Do you think that is ever something you would introduce to Sunn 0))) in particular?

Greg really wants to do a record with a drummer with songs and stuff, I donít know. It could be something that happens. Weíre always trying to keep it open, if the idea seems like its going to work or itís worthy of following weíll do it. We donít really want to put a boundary on whatís possible with our music even though our music is very simple in a way itís still for us really open broad sort of possibilities maybe cause weíre not real simple or maybe our relationship to music is very simple. I donít know we just try to keep it open so itís always valid at least Greg and I agree.

Again, something which Iíve heard you discuss which really interested me is about the importance of humour in your music and I just wondered if you could kind of elaborate on that because to a lot of people your music would sound very dark and serious in a way.

It is dark and serious but itís not just dark and serious. I donít mean comedy and I donít mean slapstick or something like that but I think not being afraid of having a bit of camp or humour in things is realism you know. Itís just like, do you live your day without laughing? If you do then your psychologically fucked up, you got problems you know and I think if music is a reflection of your personality or a projection of your personality thereís nothing wrong with that. I think that people consider music to be a serious art form and avoiding that is beneficial which I can agree with as well. Itís not like a conscious thing of like oh weíre being silly or campy or stupid. To keep things in perspective is good. (We) can occasionally be quite absurd with volume and things but at the same time itís very powerful you know.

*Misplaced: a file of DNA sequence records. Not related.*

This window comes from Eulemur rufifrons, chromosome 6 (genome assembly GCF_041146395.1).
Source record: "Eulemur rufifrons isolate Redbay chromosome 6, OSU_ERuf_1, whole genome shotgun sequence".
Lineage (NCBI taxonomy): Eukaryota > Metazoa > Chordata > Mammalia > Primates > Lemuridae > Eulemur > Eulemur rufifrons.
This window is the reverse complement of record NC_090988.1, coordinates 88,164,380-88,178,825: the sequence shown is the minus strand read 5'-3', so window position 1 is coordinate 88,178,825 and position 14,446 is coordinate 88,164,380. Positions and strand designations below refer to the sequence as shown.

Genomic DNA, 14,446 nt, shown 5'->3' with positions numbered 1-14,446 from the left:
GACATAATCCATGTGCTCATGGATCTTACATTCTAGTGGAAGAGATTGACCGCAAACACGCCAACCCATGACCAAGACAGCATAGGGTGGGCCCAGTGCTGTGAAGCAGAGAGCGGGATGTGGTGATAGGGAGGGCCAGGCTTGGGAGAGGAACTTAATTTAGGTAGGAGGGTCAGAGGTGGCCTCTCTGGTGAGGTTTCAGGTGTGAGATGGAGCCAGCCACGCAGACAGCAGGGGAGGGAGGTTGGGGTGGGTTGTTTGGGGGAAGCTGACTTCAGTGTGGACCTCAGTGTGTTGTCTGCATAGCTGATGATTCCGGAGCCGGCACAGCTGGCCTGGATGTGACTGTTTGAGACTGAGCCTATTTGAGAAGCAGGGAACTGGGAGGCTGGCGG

Iím not saying everyone has to be a jolly person but having a sense of humour or light heartedness at least at some point in your personality is more interesting than not in my perspective. Itís a good way to diffuse things and in doing that you come round with a fresh viewpoint on the same thing.

Your music is quite reliant on this raw power and I wondered how you looked upon whether this makes your home recordings slightly redundant in the face of your live shows because people arenít able to experience the power of you music to the same level. An how do they differ when you are approaching both of them?

Erm, thatís a good point and itís one of the struggles of doing recordings. Your never going to get the same power, itís just physically impossible because no one has a PA in their house or a backline to listen to music but I think you can approximate things. Almost miniaturize them or snapshot of what it is and focus in on key things and at least tone. I think miniaturising is what we have to do or make our studio recordings different enough in context that itís achieving something relative to what we do live thatís not necessarily reliant on 12 speaker cabinets. I think our live performance is pretty different to a lot of our records but of course it relates to them.

You play in a number of different outfits with revolving personnel and I was wondering if you feel like you are trying to achieve different things with each band and whether you have specific aims with each of those projects.